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Chapter Two: Chromosomes and Cellular Reproduction
1. What are some genetic differences between prokaryotic and eukaryotic cells?
Prokaryotic cell Eukaryotic cell
No paired chromosomes (haploid)
Typically single circular chromosome
containing a single origin of replication
Single chromosome is replicated with each
copy moving to opposite sides of the cell
No histone proteins bound to DNA
Paired chromosomes common (diploid)
Typically multiple linear chromosomes
containing centromeres, telomeres, and
multiple origins of replication
Chromosomes are replicated and segregate
during mitosis or meiosis to the proper
Histone proteins are bound to DNA
2. Why are viruses often used in the study of genetics?
The close relationship between a virus and its cell host, along with the simpler structure
of the viral particle, makes it useful in studying the genetics of mammals. The viral
genome will have a similar genetic structure to its cell host, but because it has fewer
genes, it will be easier to decipher the interactions and regulation of the viral genes.
3. List three fundamental events that must take place in cell reproduction.
(1) A cell’s genetic information must be copied.
(2) The copies of the genetic information must be separated from one another.
(3) The cell must divide into two daughter cells.
4. Outline the process by which prokaryotic cells reproduce.
(1) Replication of the circular chromosome takes place.
(2) The two replicated chromosomal copies attach to the plasma membrane.
Chapter Two: Chromosomes and Cellular Reproduction 15
(3) The plasma membrane grows, which results in the separation of the two
(4) A new cell wall is formed between the two chromosomes, producing two cells, each
with its own chromosome.
5. Name three essential structural elements of a functional eukaryotic chromosome and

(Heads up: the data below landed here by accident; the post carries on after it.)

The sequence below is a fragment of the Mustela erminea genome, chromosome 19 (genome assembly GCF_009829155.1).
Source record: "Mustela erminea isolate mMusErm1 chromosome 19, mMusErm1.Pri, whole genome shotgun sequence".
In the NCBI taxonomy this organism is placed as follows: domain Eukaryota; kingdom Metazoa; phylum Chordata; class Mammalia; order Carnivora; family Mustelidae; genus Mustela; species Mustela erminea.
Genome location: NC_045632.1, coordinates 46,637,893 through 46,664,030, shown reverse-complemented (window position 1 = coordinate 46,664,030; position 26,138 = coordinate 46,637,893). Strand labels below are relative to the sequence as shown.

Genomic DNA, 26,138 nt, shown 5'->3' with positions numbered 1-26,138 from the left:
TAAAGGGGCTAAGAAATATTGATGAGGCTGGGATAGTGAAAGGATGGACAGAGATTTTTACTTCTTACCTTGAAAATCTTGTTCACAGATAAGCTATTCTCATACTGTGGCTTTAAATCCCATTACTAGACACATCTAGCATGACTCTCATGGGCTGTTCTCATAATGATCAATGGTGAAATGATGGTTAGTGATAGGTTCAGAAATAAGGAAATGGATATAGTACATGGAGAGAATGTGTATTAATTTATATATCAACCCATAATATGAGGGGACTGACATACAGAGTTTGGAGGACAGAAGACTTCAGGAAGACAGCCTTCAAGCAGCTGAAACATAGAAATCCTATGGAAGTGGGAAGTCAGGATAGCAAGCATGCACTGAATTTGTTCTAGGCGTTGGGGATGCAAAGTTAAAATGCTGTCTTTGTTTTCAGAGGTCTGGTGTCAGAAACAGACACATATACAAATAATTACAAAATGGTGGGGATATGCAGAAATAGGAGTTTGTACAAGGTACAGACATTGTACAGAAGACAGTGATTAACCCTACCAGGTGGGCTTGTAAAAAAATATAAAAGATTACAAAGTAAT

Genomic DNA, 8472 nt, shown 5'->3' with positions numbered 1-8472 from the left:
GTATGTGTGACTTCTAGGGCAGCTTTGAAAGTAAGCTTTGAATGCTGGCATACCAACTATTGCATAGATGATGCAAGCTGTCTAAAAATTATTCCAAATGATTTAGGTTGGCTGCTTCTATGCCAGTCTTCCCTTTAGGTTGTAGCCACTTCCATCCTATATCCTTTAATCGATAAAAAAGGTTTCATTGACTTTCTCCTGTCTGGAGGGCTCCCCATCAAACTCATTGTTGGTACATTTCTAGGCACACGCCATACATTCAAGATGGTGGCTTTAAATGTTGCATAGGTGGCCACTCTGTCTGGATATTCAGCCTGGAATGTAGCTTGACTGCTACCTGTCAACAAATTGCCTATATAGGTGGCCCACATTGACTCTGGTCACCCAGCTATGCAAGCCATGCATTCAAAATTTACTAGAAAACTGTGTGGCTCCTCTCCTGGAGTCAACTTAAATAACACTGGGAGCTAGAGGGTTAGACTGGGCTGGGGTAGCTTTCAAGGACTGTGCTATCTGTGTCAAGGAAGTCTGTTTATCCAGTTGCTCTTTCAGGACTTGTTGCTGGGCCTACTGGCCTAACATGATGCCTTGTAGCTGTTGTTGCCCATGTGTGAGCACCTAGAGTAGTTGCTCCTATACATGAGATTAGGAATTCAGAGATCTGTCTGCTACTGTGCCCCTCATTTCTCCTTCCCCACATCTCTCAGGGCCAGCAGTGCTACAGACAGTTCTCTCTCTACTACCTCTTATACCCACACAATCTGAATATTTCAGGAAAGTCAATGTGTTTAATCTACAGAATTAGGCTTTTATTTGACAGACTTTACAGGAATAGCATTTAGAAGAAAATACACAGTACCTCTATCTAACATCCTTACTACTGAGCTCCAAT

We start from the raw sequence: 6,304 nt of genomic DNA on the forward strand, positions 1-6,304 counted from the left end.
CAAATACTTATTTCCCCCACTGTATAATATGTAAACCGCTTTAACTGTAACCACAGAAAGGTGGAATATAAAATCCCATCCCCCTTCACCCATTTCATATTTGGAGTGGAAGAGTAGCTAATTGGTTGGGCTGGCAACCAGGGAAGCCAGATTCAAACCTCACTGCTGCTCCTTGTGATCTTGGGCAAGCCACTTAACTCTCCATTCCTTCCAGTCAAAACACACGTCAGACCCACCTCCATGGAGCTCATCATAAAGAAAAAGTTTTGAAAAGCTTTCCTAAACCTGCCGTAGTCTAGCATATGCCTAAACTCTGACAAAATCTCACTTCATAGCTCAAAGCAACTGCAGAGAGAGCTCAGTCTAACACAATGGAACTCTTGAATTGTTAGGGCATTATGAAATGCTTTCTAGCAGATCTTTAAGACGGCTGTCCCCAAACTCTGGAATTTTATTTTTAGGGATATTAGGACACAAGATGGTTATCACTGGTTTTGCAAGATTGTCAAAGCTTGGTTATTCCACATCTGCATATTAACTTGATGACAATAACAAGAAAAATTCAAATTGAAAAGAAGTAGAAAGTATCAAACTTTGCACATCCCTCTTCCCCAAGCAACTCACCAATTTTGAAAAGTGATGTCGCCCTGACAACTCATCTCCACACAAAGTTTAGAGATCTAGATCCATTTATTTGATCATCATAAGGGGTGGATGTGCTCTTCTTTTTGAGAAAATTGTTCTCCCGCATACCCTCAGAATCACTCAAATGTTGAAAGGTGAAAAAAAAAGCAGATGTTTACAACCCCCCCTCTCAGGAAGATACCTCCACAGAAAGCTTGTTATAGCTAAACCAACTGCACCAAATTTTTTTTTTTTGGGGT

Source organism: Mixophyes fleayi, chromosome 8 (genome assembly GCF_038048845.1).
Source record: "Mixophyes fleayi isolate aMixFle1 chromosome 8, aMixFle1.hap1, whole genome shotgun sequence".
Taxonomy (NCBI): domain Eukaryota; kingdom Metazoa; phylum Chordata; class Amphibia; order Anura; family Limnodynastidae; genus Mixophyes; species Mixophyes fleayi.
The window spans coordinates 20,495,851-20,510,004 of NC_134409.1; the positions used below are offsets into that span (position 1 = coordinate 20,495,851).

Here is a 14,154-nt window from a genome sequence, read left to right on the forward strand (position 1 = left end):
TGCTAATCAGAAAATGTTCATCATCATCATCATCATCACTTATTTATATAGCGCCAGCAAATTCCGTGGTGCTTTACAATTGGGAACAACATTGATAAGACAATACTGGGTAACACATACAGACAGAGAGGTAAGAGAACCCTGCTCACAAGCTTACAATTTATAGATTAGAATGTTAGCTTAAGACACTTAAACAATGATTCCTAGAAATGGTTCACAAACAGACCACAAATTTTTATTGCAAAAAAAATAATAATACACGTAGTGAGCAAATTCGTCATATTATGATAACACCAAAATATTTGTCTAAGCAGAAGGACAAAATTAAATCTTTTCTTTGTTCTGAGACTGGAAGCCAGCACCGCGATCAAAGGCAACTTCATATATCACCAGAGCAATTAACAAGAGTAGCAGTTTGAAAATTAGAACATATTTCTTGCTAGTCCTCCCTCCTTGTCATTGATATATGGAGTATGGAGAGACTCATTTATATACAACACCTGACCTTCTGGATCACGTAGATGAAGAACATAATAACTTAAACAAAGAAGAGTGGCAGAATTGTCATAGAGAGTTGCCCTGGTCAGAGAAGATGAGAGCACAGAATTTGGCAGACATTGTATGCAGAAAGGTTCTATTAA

describe their functions.
(1) Centromere: serves as the point of attachment for the kinetochore to which spindle
fibers (microtubules) attach
(2) Telomeres, or the natural ends of the linear eukaryotic chromosome: serve to
stabilize the ends of the chromosome; may have a role in limiting cell division
(3) Origins of replication: serve as the starting place for DNA synthesis
6. Sketch and identify four different types of chromosomes based on the position of the
metacentric submetacentric acrocentric telocentric
7. List the stages of interphase and the major events that take place in each stage.
Three predominant stages are found in interphase of cells active in the cell cycle.
(1) G1 (Gap 1): In this phase, the cell grows and synthesizes proteins necessary for cell
division. During G1, the G1/S checkpoint takes place. Once the cell has passed this
checkpoint, it is committed to divide.
(2) S phase: During S phase, DNA replication takes place.
(3) G2 (Gap 2): In G2, additional biochemical reactions take place that prepare the cell
for mitosis. A major checkpoint in G2 is the G2/M checkpoint. Once the cell has
passed this checkpoint, it enters into mitosis.
A fourth stage is frequently found in cells prior to the G1/S checkpoint. Cells may exit
the active cell cycle and enter into a nondividing stage called G0.
8. What are checkpoints? List some of the important checkpoints in the cell cycle.
16 Chapter Two: Chromosomes and Cellular Reproduction
Checkpoints function to ensure that all the cellular components, such as important
proteins and chromosomes, are present and functioning before the cell moves to the next
stage of the cell cycle. If components are missing or not functioning, the checkpoint will
prevent the cell from moving to the next stage. The checkpoints prevent defective cells
from replicating and malfunctioning.
These checkpoints occur throughout the various stages of the cell cycle. Important
checkpoints include the G1/S checkpoint, which occurs during G1 prior to the S phase;
the G2/M checkpoint, which occurs in G2 prior to mitosis; and the spindle-assembly
checkpoint, which occurs during mitosis.
9. List the stages of mitosis and the major events that take place in each stage.
(1) Prophase: The chromosomes condense and become visible, the centrosomes move
apart, and microtubule fibers form from the centrosomes.
(2) Prometaphase: The nucleoli disappear and the nuclear envelope begins to
disintegrate, allowing for the cytoplasm and nucleoplasm to join. The sister
chromatids of each chromosome are attached to microtubules from the opposite
(3) Metaphase: The spindle microtubules are clearly visible and the chromosomes
arrange themselves on the equatorial plane of the cell.
(4) Anaphase: The sister chromatids separate at the centromeres after the breakdown of
cohesin protein, and the newly formed daughter chromosomes move to the opposite